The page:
Sadly, health and fitness professionals are sending out misinformation (Jorge Cruise just sent an email titled “The superfoods help fight coronavirus”), nutrition companies including Nuun, FNX, Kuli Kuli, and The Feed are holding sales on their “immunity” products (none of which have evidence that the enhance your immunity in any way, and none of which and even some doctors are trying to make a fast buck by claiming their test can diagnose, or their magic powder can cure, COVID-19. Many companies are not saying/writing “this product will protect you from coronavirus” but are implying it by serving up ad campaigns and sales on products for “immunity” (I’m looking at you, nuun: there’s no evidence that adding all the trendy ingredients du jour to your drink will do anything to help your immune system stave off COVID-19!). If the pleasant scent of lavender essential oil calms you, great. If drinking extra vitamins in your water makes you feel better mentally, great. If you’re buying it to “protect yourself,” save your money. You’re better off using it to stock your pantry with essentials in case you need to stay home.

3. Don’t panic—and don’t panic buy anything.
It started with face masks, even though the most effective thing to do with a face mask is to put it on a sick person to help them not spread germs. There hasn’t been any credible recommendation that the general public wear them for COVID-19 prevention, and there is little to no evidence that they are effective in the general public for keeping healthy people from catching the virus. Yet try to buy any type of mask—from the hospital face covers to the white 3M masks intended to keep dust out of your mouth—and the stores have none. In some places gloves were similarly popular, and I saw at least one article reporting people buying condoms to put on their fingers so they don’t have to touch elevator buttons.

If you’ve been in Costco lately, you’ve noticed the shelves that usually hold toilet paper, tissues, and hand sanitizer are bare. Why? Did people just suddenly start wiping their noses, butts, and hands? Look, I understand that people associate being sick with running from both ends…but unless your last name is Duggar, you don’t need a truckload of toilet paper to make it through the next two weeks. While we’re at it, why are people panic-buying bottled water? Did I miss the CDC announcement that COVID-19 has the power to turn off the municipal water supply or something? Look, you’re not doing yourself any favors by stockpiling cold and flu medication—and at the moment, people who are actually sick can’t buy those things because the shelves are empty! If you’ve got to spend money to feel like you’re prepared, stock your pantry and fridge, refill your prescriptions early if you can, and set aside money to pay the bills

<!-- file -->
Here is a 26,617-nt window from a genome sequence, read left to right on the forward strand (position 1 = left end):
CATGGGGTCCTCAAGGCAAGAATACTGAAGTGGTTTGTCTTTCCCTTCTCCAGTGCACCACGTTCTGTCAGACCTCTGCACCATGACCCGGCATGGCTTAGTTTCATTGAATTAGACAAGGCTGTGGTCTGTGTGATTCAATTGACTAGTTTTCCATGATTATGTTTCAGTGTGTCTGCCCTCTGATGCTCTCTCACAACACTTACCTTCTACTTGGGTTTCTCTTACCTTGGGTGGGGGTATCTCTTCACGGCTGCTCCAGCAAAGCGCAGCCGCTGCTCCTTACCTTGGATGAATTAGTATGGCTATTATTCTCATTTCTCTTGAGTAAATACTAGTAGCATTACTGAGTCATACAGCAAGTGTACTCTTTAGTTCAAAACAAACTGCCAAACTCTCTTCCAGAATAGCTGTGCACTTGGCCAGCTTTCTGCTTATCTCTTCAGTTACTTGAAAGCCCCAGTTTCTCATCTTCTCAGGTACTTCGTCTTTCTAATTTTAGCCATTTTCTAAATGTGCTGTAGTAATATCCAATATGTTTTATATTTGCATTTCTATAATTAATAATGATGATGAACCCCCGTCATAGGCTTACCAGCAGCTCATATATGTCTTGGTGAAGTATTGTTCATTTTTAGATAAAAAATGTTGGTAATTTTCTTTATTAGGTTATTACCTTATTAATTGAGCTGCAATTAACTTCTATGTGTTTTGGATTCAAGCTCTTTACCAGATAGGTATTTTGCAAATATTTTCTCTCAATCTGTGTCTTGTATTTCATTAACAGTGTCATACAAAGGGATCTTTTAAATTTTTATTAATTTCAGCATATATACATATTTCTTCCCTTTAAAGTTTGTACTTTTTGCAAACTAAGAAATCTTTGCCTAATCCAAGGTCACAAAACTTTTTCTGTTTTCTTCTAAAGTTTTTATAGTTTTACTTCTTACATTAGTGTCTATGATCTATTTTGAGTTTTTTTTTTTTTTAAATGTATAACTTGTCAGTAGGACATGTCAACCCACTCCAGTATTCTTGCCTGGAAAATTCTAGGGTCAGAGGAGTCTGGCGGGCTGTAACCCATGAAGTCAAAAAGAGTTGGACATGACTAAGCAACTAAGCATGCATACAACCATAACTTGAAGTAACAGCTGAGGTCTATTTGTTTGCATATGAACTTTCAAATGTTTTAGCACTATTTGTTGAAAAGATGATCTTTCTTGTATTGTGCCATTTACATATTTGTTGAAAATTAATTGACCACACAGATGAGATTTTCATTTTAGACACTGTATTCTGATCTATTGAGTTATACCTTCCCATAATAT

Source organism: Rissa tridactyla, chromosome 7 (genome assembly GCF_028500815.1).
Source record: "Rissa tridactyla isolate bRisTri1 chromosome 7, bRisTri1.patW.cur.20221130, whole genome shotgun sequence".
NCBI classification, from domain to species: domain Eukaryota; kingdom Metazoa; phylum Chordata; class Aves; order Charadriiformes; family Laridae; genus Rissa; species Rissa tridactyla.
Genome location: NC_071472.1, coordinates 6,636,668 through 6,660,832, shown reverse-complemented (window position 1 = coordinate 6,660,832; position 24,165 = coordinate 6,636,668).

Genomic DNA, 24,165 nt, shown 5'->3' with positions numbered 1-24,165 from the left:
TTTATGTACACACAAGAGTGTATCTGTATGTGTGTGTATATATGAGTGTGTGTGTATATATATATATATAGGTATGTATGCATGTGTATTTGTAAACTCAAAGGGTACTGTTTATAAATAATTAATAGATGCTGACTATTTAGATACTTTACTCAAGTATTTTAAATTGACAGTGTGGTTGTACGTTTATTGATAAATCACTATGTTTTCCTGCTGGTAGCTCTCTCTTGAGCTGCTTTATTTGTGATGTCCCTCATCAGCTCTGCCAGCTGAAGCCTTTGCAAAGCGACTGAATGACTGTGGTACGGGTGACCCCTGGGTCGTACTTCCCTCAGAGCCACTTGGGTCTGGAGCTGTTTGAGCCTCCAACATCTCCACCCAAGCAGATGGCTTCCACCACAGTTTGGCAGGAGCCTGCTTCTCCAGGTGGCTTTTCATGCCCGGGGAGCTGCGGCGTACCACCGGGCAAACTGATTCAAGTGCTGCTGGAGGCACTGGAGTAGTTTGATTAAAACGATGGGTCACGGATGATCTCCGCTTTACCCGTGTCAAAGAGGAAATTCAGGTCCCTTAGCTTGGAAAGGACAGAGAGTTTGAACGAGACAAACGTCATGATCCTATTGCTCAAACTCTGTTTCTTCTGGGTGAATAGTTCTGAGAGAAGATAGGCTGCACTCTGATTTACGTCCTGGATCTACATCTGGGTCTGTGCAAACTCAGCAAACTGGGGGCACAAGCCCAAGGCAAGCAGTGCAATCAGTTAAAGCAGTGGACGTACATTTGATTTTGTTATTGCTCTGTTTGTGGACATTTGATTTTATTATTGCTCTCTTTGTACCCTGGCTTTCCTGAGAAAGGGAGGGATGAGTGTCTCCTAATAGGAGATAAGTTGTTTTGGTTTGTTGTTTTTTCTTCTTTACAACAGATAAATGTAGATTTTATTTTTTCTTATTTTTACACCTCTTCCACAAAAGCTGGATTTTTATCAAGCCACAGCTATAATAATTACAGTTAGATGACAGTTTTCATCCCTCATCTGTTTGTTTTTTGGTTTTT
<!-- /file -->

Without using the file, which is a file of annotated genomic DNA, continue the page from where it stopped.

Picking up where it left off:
Remember that hoarding doesn’t help you, and it hurts your community. Personally, I’d like all of my neighbors to have enough toiler paper and soap. Oh, and while we’re at it, please DO NOT support virus profiteering. Yes, there are people hoarding-for-profit.

4. Stick with the basics.
The first lesson of kindergarten? Keep your hands to yourself! Unfortunately as the #MeToo movement illustrates, some adults never got the memo. We currently understand the COVID-19 spreads primarily by coughs and sneezes that propel little water droplets into the air or onto other people. It’s also possible to share those droplets by shaking hands or being in similarly close contact. While it isn’t the primary manner of spreading, current best knowledge also says that the virus can live on surfaces for quite some time after contact. (This is why you keep reading about “deep cleaning” or “enhanced sanitation” and seeing pictures of workers wiping down concert venues and shutting down schools and office buildings for cleaning.)